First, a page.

In A Year in a Vegetarian Kitchen
, Jack Bishop guides you through the seasons with 248 of his favorite everyday recipes. All of the recipes included here are ones that can be prepared at the end of a busy day in less than an hour with readily available ingredients. They must also pass muster with his five- and nine-year old daughters as well as satisfy he and his wife's discriminating palate.
In concise sidebars that accompany each recipe, Bishop shares tips gleaned from his experience at Cook's Illustrated, covering everything from choosing a good vegetable broth to picking the best potatoes for mashing. Hardcover.
Simple, seasonal, real-time vegetarian recipes for everyday and every occasion.
As a busy husband, father of two young children, and full-time writer, Jack Bishop demands a lot from the meals that make it into his family's repertoire. In A Year in a Vegetarian Kitchen, he guides you through the seasons with 248 of his favorite everyday recipes, which deliciously embody his philosophy of "shop locally, cook globally, and keep things easy." Cooking with seasonal produce, he says, is the best way to bring a welcome variety to the table. In spring, dinner might be Stir-Fried Rice Noodles with Asparagus and Eggs. Summer brings Savory Corn Griddle Cakes and Fresh Tomato Pizza with Avocado. For fall, Root Vegetable Tarts with Rosemary and Orecchiette with Spicy Broccoli are on the menu. And in winter, when most farmers' markets are a distant memory, Pan-Glazed Tofu with Thai Red Curry Sauce and Caribbean Black Beans with Sautéed Plantains await. With ten years of experience working with Cook's Illustrated, he's also able to provide expert guidance on how to choose a good vegetable broth, select the right potatoes for mashing, and more tips tailored just for vegetarian cooks.
JACK BISHOP is the executive editor of Cook’s Illustrated and a principal cast member of the PBS television show America’s Test Kitchen. He is the author of The Complete Italian Vegetarian Cookbook and Vegetables Every Day. He edited American Classics and Italian Classics, which won IACP Awards in 2002.
Bishop, executive editor of Cook's Illustrated, does most of the cooking for
his family, and he usually prepares vegetarian meals. His previous books
include Vegetables Every Day and The Complete Italian Vegetarian Cookbook, but
the recipes gathered here represent his standbys for busy days, when time is
usually at a minimum. Organized by season, they range from Corn Tacos with
Garlicky Greens to Pan-Seared Tofu with Chimichurri Sauce to Fried Green
Tomatoes with Buttermilk Coleslaw (his two young daughters appear to have
rather sophisticated tastes). He also includes a selection of menus for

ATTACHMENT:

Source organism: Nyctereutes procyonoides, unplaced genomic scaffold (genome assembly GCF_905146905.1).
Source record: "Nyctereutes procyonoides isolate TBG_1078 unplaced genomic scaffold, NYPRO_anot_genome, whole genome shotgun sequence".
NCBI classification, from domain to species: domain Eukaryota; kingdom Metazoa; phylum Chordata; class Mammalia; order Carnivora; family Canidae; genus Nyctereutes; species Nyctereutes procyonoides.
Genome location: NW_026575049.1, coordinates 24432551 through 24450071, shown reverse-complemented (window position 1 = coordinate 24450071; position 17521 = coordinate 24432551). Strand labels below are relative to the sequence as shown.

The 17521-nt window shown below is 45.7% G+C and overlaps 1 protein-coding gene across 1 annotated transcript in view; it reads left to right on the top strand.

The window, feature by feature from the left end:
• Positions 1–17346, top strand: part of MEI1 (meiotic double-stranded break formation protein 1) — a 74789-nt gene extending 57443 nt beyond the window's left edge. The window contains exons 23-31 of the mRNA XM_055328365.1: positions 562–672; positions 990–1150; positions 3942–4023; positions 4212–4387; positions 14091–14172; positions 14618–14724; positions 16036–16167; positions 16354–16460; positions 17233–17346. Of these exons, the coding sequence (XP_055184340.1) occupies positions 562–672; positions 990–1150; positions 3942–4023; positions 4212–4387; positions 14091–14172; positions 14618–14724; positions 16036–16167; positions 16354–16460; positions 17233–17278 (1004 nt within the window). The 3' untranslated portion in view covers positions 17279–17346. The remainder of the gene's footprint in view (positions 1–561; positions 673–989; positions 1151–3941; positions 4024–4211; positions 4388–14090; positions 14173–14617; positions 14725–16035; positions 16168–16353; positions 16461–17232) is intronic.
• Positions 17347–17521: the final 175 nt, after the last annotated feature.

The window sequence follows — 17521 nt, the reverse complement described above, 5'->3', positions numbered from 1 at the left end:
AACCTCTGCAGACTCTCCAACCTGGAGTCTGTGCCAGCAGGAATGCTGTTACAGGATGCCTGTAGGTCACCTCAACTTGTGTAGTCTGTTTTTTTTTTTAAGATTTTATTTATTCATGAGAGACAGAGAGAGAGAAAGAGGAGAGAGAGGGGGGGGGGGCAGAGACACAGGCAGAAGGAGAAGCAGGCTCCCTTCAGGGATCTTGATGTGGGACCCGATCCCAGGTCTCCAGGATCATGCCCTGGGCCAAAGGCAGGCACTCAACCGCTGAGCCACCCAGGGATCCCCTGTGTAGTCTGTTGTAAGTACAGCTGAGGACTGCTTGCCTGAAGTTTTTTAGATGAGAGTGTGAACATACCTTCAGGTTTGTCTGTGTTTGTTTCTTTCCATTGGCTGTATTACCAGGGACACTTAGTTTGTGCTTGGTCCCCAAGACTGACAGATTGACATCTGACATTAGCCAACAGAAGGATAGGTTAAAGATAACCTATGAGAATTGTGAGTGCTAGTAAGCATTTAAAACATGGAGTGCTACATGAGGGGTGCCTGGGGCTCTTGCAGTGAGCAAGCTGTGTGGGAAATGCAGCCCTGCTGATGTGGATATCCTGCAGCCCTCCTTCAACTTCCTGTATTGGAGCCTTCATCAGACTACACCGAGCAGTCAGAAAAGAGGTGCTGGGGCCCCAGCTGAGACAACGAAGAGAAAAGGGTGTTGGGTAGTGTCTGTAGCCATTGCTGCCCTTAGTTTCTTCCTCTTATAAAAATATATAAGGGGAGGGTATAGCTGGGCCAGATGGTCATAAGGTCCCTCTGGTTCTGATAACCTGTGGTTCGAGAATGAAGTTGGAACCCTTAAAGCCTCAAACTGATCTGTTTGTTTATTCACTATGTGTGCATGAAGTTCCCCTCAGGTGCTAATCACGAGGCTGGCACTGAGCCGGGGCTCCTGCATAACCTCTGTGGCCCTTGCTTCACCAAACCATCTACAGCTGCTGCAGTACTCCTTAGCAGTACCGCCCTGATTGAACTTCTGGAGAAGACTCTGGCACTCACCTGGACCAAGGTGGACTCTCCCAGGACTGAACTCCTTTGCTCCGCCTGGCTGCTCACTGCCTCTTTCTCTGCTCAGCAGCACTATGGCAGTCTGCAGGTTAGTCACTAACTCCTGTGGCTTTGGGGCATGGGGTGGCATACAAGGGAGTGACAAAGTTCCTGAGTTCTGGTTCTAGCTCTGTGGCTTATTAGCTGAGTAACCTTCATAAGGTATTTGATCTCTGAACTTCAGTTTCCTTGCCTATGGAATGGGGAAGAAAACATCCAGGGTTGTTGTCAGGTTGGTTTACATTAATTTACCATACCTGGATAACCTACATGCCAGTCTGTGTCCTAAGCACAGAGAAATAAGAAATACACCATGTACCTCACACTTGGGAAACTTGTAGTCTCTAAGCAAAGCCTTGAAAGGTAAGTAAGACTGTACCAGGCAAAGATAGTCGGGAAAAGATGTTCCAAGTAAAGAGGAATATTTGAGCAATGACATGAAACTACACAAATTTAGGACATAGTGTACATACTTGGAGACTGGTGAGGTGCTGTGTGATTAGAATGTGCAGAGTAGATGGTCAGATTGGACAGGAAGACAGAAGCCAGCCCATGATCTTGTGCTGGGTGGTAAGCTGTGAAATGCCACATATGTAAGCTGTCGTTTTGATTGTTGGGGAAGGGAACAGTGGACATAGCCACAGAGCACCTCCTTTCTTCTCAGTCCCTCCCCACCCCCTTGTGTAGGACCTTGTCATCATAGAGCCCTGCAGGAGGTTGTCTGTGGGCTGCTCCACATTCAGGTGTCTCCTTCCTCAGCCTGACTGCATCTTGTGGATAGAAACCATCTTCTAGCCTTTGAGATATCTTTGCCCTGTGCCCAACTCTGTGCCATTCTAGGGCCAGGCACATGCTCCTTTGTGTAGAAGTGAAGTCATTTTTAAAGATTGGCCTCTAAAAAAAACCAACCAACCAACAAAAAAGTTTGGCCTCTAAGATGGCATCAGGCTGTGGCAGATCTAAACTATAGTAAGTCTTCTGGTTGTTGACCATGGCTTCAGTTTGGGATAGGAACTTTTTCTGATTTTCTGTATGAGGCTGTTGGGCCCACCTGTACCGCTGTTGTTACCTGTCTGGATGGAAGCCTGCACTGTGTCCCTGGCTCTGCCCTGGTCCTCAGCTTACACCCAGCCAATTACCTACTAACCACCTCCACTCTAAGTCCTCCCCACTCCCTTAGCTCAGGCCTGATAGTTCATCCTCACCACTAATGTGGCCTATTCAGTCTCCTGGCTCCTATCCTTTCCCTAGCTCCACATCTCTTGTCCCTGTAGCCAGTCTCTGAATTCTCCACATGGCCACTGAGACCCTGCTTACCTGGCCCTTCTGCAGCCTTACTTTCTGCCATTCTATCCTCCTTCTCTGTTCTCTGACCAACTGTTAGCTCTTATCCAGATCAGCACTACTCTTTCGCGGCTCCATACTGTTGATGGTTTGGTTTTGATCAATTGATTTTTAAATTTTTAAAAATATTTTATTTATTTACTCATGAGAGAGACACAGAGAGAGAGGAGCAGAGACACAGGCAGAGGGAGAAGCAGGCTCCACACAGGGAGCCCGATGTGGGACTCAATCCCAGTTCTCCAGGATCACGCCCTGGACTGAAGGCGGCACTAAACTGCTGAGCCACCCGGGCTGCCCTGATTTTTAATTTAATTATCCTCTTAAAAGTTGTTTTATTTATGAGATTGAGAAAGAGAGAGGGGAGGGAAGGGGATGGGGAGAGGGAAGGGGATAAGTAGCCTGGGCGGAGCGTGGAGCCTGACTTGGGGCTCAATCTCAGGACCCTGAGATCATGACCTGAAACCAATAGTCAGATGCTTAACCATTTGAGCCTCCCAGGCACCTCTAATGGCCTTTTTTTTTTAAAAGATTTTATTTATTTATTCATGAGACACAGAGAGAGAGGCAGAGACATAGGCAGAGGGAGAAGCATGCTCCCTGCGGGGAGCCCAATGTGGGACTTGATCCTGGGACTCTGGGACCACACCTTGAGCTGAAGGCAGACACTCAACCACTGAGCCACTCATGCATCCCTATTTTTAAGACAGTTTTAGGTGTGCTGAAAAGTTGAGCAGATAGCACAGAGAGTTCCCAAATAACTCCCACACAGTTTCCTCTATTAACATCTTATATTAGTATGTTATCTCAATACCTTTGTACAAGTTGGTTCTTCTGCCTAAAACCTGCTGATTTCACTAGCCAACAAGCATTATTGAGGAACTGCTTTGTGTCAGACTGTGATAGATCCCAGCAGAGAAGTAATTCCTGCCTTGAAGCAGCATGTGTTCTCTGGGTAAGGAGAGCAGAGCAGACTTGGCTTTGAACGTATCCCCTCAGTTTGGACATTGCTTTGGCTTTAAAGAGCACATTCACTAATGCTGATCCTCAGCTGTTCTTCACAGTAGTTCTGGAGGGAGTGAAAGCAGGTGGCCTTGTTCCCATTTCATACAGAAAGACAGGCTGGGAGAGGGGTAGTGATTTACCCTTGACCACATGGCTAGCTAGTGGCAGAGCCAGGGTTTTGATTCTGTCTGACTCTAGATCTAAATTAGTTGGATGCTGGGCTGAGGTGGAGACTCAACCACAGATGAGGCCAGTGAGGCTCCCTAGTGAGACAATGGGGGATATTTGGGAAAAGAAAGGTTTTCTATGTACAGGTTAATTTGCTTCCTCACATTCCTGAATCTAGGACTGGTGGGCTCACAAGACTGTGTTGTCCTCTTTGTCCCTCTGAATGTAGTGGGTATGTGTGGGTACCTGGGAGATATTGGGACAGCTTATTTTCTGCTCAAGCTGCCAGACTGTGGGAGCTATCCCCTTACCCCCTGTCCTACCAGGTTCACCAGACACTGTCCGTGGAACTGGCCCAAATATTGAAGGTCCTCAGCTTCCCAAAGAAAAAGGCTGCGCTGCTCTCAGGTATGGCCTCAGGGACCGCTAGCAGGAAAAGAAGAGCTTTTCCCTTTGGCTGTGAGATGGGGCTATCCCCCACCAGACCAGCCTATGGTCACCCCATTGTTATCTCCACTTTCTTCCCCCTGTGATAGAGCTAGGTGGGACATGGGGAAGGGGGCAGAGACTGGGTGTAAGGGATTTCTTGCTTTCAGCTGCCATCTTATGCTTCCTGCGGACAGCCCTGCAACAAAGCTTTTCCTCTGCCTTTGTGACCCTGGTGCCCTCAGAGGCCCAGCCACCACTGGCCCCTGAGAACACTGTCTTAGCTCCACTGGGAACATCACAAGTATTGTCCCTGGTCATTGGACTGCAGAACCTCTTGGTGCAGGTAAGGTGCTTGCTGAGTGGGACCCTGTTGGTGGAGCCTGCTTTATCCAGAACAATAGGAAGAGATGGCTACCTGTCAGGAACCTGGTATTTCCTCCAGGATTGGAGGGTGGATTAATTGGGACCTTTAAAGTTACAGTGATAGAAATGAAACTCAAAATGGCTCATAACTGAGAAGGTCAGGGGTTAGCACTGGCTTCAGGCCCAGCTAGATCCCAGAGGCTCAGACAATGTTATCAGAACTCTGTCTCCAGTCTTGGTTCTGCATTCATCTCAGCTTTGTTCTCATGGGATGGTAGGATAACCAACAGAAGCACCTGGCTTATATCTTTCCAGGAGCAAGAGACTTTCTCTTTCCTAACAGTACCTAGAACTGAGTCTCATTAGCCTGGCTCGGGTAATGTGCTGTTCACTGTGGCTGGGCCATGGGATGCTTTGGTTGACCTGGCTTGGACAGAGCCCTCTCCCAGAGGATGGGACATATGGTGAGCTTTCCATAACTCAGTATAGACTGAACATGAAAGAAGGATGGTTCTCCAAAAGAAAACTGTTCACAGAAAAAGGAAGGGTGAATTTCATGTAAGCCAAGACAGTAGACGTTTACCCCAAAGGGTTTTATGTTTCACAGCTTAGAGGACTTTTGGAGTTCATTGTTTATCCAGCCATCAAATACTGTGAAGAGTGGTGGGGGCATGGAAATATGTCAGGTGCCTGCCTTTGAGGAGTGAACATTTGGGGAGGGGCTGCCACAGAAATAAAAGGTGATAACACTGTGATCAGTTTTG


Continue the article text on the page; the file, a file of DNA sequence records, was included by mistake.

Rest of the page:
occasions both casual and elegant, and excellent sidebars on ingredients and
techniques accompany almost every recipe. For most collections. Copyright
2004 Reed Business Information.
Cook's Illustrated executive editor Bishop largely succeeds in removing the
tarnish from vegetarian cooking, sharing simple, seasonal dishes that make the
lack of meat seem like an afterthought. Bishop's no-nonsense attitude toward
tofu leads into a series of recipes that call for browning the tofu, then
coating it with a pan sauce, such as Pan-Glazed Tofu with Thai Red Curry
Sauce. The majority of these dishes can be thrown together at the last minute,
such as Wilted Spinach Salad with Japanese Flavors, and Chard Burritos with
Tomato-Chipotle Salsa; the few that are more labor-intensive (Orange Risotto
Cakes with Pistachio Crust, for example) and are worth the effort. Many of
the dishes have Italian or Mexican influences, and Bishop arranges recipes by
season. Occasionally it's not clear what connects a dish to its season, (why
is Fettuccine with Caramelized Onion Sauce a fall meal?), and there is some
repetition: spring's Chickpea Patties with Arugula Salad hardly vary from the
Herbed Chickpea Patties with Israeli Salad that appear in summer. There are
odd lapses, too, such as a sidebar on blending pureed soups that neglects to
mention immersion blenders, and a recipe for Root Vegetable Tarts with
Rosemary that calls for a 14-ounce package of puff pastry, then uses only
half of the package. Largely, though, the inventiveness of Arugula and Pear
Soup and Tender Lettuce and Peach Salad with Pumpkin Seeds and Sour Orange
Vinaigrette far outweighs those puzzling blips. These are excellent recipes
for alluring food. 16 color photos. Agent, Angela Miller. (May 21) Forecast:
Bishop (The Complete Vegetarian Cookbook; Vegetables Every Day) has become a
recognizable name, and will embark on a five-city tour. His book should have
wide appeal. Copyright 2004 Reed Business Information.